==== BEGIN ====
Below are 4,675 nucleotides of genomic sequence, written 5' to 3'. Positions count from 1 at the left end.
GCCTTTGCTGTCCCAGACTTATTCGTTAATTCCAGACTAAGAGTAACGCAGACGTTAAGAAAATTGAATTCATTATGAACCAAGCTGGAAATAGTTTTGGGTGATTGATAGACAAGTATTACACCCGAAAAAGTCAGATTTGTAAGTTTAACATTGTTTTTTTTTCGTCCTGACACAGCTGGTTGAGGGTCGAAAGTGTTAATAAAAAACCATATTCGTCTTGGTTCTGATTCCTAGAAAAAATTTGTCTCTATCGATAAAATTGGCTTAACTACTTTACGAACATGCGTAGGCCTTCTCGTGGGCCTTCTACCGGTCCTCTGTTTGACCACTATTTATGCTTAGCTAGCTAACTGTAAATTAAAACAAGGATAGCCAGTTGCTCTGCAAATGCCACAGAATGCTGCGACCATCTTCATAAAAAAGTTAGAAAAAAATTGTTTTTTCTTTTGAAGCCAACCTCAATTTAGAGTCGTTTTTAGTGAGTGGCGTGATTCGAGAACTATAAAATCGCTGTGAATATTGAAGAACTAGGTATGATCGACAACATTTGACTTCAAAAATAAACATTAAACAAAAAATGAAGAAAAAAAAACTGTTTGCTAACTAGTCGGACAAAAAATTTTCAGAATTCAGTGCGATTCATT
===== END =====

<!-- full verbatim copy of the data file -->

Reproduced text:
Below are 4,675 nucleotides of genomic sequence, written 5' to 3'. Positions count from 1 at the left end.
GCCTTTGCTGTCCCAGACTTATTCGTTAATTCCAGACTAAGAGTAACGCAGACGTTAAGAAAATTGAATTCATTATGAACCAAGCTGGAAATAGTTTTGGGTGATTGATAGACAAGTATTACACCCGAAAAAGTCAGATTTGTAAGTTTAACATTGTTTTTTTTTCGTCCTGACACAGCTGGTTGAGGGTCGAAAGTGTTAATAAAAAACCATATTCGTCTTGGTTCTGATTCCTAGAAAAAATTTGTCTCTATCGATAAAATTGGCTTAACTACTTTACGAACATGCGTAGGCCTTCTCGTGGGCCTTCTACCGGTCCTCTGTTTGACCACTATTTATGCTTAGCTAGCTAACTGTAAATTAAAACAAGGATAGCCAGTTGCTCTGCAAATGCCACAGAATGCTGCGACCATCTTCATAAAAAAGTTAGAAAAAAATTGTTTTTTCTTTTGAAGCCAACCTCAATTTAGAGTCGTTTTTAGTGAGTGGCGTGATTCGAGAACTATAAAATCGCTGTGAATATTGAAGAACTAGGTATGATCGACAACATTTGACTTCAAAAATAAACATTAAACAAAAAATGAAGAAAAAAAAACTGTTTGCTAACTAGTCGGACAAAAAATTTTCAGAATTCAGTGCGATTCATT